Sometimes it’s difficult to appreciate just what a player brings to a team until that player is not in the lineup, and that was precisely the case with Ulis on Monday night. It was crystal clear what he provides Kentucky. Beyond leadership and the ability to break a press without throwing the ball to the other team, he’s a calming presence. He doesn’t get rattled when a defender is harassing him and he doesn’t get overwhelmed by a situation like a mid-major threatening the No. 1 team in the country in their own gym.

He’s everything you look for in a pure point guard, and for as good as Jamal Murray and Isaiah Briscoe have looked at times this season, it should be crystal clear who the most important player on this Kentucky team is.

LSU loses to Charleston, eliminates at-large bid margin for error

Ben Simmons
AP Photo/Kathy Willens
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Ben Simmons scored 15 points and grabbed 18 rebounds, the second time in his six-game career that the LSU freshman has collected that many caroms, but that wasn’t enough for the Tigers to avoid dropping a game on the road to the College of Charleston, 70-58. It was the third straight loss for Simmons’ crew, as they fell to Marquette and N.C. State at the Legends Classic last week.

But here’s the thing: LSU didn’t just lose.

The game really wasn’t close.

LSU was down by as many as 23 points. It was 39-17 at the half, and that was after Charleston had a shot at the buzzer called off upon review. They made a bit of a run in the second half but never got closer than seven. When LSU would cut into the lead, the Cougars would respond with a run of their own, killing LSU’s spirit while keeping them at arm’s length.

[RELATED: Ben Simmons’ one college year a waste?]

Now, there are quite a few things here to discuss. For starters, LSU’s effort was, at best, apathetic, and, at worst, regular old pathetic. The team has a serious lack of leadership that was plainly evident on Monday night; would Fred VanVleet let his team fold against a program picked to finish at the bottom of the SoCon? Would Tyler Ulis? For that matter, would Tom Izzo or Mike Krzyzewski or John Calipari?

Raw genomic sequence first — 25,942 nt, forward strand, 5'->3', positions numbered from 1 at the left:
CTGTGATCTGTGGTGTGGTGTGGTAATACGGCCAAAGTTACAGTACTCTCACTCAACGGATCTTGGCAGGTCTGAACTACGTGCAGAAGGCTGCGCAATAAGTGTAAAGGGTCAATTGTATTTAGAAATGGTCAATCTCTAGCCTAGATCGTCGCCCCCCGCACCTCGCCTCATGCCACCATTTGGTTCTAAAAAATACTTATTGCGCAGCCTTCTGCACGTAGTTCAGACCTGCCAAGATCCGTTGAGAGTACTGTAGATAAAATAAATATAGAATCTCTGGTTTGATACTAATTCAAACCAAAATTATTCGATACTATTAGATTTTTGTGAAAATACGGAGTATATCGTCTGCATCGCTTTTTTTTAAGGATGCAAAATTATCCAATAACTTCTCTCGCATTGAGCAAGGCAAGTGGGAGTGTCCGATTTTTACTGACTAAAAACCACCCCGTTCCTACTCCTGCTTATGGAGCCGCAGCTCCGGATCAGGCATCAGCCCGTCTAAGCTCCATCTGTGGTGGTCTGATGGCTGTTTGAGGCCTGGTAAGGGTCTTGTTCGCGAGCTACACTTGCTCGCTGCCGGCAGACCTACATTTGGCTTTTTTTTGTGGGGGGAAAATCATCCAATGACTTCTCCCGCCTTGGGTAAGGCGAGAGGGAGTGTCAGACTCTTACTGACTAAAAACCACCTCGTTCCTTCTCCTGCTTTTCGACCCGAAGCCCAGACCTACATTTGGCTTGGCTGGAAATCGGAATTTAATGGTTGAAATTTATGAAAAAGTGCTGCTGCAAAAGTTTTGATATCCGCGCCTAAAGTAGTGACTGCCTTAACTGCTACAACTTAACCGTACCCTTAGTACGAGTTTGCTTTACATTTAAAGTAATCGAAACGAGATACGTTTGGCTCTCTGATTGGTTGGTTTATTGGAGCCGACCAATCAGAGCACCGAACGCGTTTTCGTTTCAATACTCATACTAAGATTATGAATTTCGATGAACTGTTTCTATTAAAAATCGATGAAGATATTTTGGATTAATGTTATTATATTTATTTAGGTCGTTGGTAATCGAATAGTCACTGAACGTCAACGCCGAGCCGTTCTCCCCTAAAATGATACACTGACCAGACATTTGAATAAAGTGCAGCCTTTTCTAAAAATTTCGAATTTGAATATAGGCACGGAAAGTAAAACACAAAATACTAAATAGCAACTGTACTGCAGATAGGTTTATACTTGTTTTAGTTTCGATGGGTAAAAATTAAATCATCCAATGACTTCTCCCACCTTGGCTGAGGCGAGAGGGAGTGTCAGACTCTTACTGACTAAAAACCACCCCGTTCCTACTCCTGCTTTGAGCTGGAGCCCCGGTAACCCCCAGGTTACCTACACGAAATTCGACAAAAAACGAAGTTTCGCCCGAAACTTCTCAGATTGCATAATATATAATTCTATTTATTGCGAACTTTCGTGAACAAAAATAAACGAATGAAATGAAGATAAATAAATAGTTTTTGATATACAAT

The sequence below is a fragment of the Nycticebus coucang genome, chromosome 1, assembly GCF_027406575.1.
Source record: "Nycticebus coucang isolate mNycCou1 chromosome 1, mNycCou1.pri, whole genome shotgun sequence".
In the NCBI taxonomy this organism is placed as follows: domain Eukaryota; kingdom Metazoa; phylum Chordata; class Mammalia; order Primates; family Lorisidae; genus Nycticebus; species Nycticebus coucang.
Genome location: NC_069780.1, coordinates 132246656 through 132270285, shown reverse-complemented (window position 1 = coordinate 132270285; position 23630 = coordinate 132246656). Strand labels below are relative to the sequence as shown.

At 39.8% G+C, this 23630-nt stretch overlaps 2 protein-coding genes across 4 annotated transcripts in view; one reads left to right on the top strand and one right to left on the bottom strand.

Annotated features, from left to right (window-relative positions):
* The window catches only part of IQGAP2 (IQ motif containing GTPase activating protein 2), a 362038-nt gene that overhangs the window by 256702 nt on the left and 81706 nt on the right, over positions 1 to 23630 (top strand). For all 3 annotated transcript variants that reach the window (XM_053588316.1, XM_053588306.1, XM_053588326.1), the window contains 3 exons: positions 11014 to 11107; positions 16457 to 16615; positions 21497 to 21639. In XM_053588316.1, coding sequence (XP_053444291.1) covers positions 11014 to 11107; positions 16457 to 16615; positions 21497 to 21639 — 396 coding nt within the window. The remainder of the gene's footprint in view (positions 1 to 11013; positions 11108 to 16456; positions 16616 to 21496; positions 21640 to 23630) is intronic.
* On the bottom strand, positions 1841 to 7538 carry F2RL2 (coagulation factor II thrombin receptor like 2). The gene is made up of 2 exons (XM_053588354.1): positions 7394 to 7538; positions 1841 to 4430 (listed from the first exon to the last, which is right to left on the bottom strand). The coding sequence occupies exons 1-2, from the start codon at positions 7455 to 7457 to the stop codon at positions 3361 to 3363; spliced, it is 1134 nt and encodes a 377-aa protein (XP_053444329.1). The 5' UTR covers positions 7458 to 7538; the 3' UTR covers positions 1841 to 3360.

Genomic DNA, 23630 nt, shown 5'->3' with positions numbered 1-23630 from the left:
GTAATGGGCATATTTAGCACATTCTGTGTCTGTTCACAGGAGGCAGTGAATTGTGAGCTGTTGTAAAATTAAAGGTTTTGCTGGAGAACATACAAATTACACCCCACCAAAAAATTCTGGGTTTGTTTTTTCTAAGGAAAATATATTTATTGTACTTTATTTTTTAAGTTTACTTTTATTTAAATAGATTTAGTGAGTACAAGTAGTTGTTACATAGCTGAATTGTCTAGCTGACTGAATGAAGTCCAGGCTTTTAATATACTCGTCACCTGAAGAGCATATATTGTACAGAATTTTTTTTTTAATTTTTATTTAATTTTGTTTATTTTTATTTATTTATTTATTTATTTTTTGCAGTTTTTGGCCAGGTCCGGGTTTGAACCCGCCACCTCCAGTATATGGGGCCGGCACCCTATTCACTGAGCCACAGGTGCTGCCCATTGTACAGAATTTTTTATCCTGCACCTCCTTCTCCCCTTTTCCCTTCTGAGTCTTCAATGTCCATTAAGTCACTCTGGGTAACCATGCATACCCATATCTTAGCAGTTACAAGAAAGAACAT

Perhaps more importantly, does any of that change when Keith Hornsby and Craig Victor get back?

Simmons did show off his potential — 18 boards, four assists, he even made his first three of the year — but he also showed precisely why there are scouts that are trying to curtail the LeBron James comparisons. Simmons was 4-for-15 from the floor with seven turnovers against a mediocre mid-major team. There are so many things that Simmons does well, but scoring efficiently — particularly in half court setting — and shooting the ball consistently are not on that list.

But here’s the biggest issue: LSU may have put themselves in a situation where they aren’t a tournament team. As of today, they’re 3-3 on the season with losses to a pair of teams that, at best, seem destined to be in the bubble conversation on Selection Sunday in addition to this loss to Charleston. The rest of their non-conference schedule is ugly. The only game worth noting is at home against No. 6 Oklahoma at the end of January.

The NCAA factors in non-conference schedule strength when determining at-large teams. You need to at least try, and LSU didn’t try; they have one of the worst non-conference schedules in the country.

The great thing about being in the SEC — as opposed to, say, the Missouri Valley — is that the Tigers will have plenty of chances to earn marquee wins. Six, by my court: Kentucky twice, Texas A&M twice, Vanderbilt on the road and Oklahoma at home. They probably need to win at least two or three of those games to have a real chance, and that’s assuming they can avoid anymore horrid losses in the process.

The season isn’t over six games in, not by any stretch of the imagination.

But LSU has done a hell of a job eliminating their margin for error.